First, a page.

Updated: June 28, 2022 | By Cameron Easley and Alex Willemyns

Russia’s invasion of Ukraine instigated a humanitarian crisis and rekindled the embers of the Cold War era, provoking a unified response from the West as well as most of the free world. The mostly financial nature of that response threatens to wreak havoc on the American and global economies, and the specter of potential escalation into a broader military conflict is casting a pall over the international order. Morning Consult is tracking how views of the ongoing conflict among Americans and adults around the world are shifting in the wake of Russia’s invasion, and you can find fresh data here each week.

Sign up for Morning Consult Global, our daily geopolitical email briefing.

Key Takeaways

Majority of Voters Back NATO’s Tack on Ukraine: As world leaders gather for the NATO summit in Madrid this week, 53% of U.S. voters approve of the alliance’s handling of foreign policy in Ukraine and Eastern Europe. Fewer voters (43%) approve of U.S. President Joe Biden’s handling of the issue.

Less Than Half of Voters Back Russian Oil Sanctions That Cause Price Hikes: 46% of U.S. voters say their government should impose sanctions on Russian oil, even if it causes prices to rise. That share is down 9 percentage points since an early April high of 55%. Only among Democrats is there majority support (55%) for such penalties. 

Roughly 1 in 4 Americans Now Say the U.S. Isn’t Doing Enough for Ukraine: 27% of voters say the U.S. isn’t doing enough to halt Russia’s invasion of Ukraine, with few partisan differences. However, a 49% plurality of Democrats say the right amount is being done, compared with 32% of independents and 33% of Republicans who say the same. Republicans (23%) and independents (19%) are also slightly more likely than Democrats (14%) to say the U.S. is doing too much to stop Russia’s invasion.

Less Than Half of Americans Support Oil Sanctions if They Cause Pain at the Pump

Share of the following who say “my government should impose sanctions on exports of Russian oil and natural gas even if it causes the price of goods to rise in my country”:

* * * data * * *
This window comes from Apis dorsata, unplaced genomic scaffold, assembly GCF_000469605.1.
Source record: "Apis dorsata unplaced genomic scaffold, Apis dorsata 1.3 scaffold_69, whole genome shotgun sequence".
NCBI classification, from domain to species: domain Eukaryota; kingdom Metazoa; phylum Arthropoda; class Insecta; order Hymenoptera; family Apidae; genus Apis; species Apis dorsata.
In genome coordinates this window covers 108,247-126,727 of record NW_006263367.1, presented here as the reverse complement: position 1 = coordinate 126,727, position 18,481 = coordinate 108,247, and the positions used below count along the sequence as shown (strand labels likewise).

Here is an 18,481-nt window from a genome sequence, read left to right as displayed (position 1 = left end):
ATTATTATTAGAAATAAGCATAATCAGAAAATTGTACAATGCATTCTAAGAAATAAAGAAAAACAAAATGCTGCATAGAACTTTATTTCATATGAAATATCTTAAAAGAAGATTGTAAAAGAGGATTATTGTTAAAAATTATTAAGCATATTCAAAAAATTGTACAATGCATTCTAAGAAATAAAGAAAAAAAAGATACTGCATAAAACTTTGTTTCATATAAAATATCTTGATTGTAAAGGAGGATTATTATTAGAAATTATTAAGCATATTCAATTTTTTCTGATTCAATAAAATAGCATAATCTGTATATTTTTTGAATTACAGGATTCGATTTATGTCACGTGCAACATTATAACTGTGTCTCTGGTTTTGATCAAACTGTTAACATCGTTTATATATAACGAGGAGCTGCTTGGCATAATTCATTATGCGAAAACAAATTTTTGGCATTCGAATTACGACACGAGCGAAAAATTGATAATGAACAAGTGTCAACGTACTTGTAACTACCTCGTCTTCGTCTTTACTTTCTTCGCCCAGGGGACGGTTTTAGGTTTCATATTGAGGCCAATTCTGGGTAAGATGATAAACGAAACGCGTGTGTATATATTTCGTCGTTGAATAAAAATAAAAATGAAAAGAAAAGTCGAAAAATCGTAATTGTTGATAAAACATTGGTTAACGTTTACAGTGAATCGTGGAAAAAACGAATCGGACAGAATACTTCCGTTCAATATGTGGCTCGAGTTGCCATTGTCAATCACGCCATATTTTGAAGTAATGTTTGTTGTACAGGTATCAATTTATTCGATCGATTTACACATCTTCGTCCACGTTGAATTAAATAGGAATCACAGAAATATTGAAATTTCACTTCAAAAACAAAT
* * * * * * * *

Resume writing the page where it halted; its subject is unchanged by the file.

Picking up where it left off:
Surveys conducted among a representative sample of roughly 2,000 registered U.S. voters each, with an unweighted margin of error of +/-2 percentage points.

Less Than Half of Americans Generally Support Sanctions That Cause Inflation

Share of the following who say “my government should impose sanctions on Russia even if it causes the price of goods to rise in my country”:
Surveys conducted among a representative sample of roughly 2,000 registered U.S. voters each, with an unweighted margin of error of +/-2 percentage points.

Less Than Half of U.S. Voters See Defense and Protection of Ukraine as America’s Responsibility

Share of the following who said “my country’s government has a responsibility to protect and defend Ukraine from Russia”:
Surveys conducted among a representative sample of roughly 2,000 registered U.S. voters each, with an unweighted margin of error of +/-2 percentage points.

SUBSCRIBE

Morning Consult Global

Daily insights focused on how business, politics and economics intersect around the world

All fields are required

Most Americans Support Resettling Ukrainians

U.S. voters were asked if they support or oppose helping Ukrainian citizens relocate in the United States
Surveys conducted among a representative sample of roughly 2,000 registered U.S. voters each, with an unweighted margin of error of +/-2 percentage points.

Most Americans Remain Concerned About Russia’s Invasion of Ukraine

Share of the following who are “very” or “somewhat” concerned about Russia’s invasion of Ukraine:
Surveys conducted among a representative sample of roughly 2,000 registered U.S. voters each, with an unweighted margin of error of +/-2 percentage points.

Roughly 1 in 4 Americans Say the U.S. Isn’t Doing Enough to Halt Russia’s Invasion of Ukraine

Share of each of the following who say the United States is not doing enough to halt Russia’s invasion of Ukraine:
Surveys conducted among a representative sample of roughly 2,000 registered U.S. voters each, with an unweighted margin of error of +/-2 percentage points.

Few Americans Support Further Deployment of U.S. Troops to Eastern Europe, but More Back a Coalitional Response

Share of U.S. voters who said each of the following "should send additional troops to Eastern Europe to help contain Russia, even if there may be some casualties":
Surveys conducted among a representative sample of roughly 2,000 registered U.S. voters each, with an unweighted margin of error of +/-2 percentage points.

Americans’ Views on the Response to the Invasion of Ukraine

Share of U.S. voters who “strongly” or “somewhat” approve of how each of the following are handling foreign policy in Ukraine and Eastern Europe:
Surveys conducted among a representative sample of roughly 2,000 registered U.S. voters each, with an unweighted margin of error of +/-2 percentage points.

Russia’s Invasion of Ukraine Has Damaged Its Global Reputation

Share of respondents in each country with a favorable view of Russia minus the share with an unfavorable view of Russia
Each data point reflects a 7-day moving average of a representative sample of at least 311 adults in each country, with unweighted margins of error of +/-1-6 percentage points.

About a Third of Americans Say Companies Should Permanently Cut Business Relationships in Russia

Share of each of the following who say companies should “permanently cut their business ties in Russia in protest of Russia's invasion of Ukraine”:
Surveys conducted among a representative sample of roughly 2,200 U.S. adults each, with an unweighted margin of error of +/-2 percentage points.

READ MORE

News

Analysis

Morning Consult